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Ordinance For 8 A.M. Sunday Booze Sales Stalls

By Chuck Sudo in News on Jan 29, 2014 10:40PM

Photo credit: Kent Henderson

An ordinance championed by Mayor Emanuel's floor leader on City Council that would move liquor sales on Sundays from 11 a.m. to 8 a.m. is going back to the proverbial drawing board after stiff opposition by black aldermen.

The proposal from Ald. Patrick O'Connor (40th) faced several questions from opponents that the extra three hours would only compound problems with drinking, loitering and other public safety nuisances in African American neighborhoods. Ald. Emma Mitts (37th), chairwoman of the City Council License Committee, said:

“Every meeting, they’re constantly talking about these liquor stores in the neighborhood. Too many of `em. To give `em more time is not a good idea…We’re just not talking about….more alcohol here. We’re talking about a safety issue.”

Ald. Deborah Graham (29th) wasn't as concerned about the glut of liquor stores as she was "the activities around the store and the people standing."

"When you address the business owners, they tell you they’re doing everything they can to get the people to not stand in front of the store, which still doesn’t help the community,” Graham added.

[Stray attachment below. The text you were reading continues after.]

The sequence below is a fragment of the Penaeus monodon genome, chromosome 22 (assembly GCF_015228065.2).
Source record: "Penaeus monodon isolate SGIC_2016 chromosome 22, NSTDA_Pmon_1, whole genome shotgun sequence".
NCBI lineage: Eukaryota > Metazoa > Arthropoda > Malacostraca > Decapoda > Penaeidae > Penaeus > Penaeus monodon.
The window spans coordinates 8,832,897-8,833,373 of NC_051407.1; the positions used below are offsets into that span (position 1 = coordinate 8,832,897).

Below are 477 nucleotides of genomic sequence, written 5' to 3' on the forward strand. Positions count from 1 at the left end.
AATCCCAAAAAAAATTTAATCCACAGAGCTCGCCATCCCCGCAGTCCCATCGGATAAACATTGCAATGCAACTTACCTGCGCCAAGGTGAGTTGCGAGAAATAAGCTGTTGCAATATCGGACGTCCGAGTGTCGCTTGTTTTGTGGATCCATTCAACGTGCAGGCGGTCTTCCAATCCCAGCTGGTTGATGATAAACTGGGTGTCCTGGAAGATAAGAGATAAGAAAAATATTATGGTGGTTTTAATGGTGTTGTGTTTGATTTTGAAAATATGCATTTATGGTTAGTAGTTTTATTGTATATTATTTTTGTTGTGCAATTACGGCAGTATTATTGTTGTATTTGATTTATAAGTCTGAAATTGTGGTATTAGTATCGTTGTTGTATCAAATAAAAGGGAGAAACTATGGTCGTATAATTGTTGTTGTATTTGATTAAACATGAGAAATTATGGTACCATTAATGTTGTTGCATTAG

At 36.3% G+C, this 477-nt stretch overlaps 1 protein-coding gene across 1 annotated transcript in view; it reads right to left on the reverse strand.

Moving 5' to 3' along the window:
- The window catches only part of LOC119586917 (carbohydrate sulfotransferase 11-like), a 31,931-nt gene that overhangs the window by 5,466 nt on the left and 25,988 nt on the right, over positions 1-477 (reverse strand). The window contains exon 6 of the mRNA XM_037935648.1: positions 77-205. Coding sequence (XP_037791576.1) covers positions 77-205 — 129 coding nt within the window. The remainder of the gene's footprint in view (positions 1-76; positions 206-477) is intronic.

O'Connor says the ordinance, which has the backing of the Illinois Retail Merchants Association, would allow Chicago to be more competitive with nearby suburbs who don't have such a restriction on Sunday liquor sales. Chicago's 11 a.m. start time for Sunday liquor sales is the latest of Illinois' 11 largest cities and O'Connor believes it's easy to separate selling liquor three hours earlier with keeping Sundays as a day of worship.

A possible compromise proposed by Ald. Tom Tunney (44th) involved limiting the earlier start for Sunday liquor sales to supermarkets, based on square footage of the store, or making a separate "incidental" license for stores whose sales are dominated by food over liquor.

Chicago Executive Legal Counsel Gregory Steadman supported Tunney's suggestion. Steadman also said the 11 a.m. sale time is a remnant of Chicago's religious-rooted "blue laws."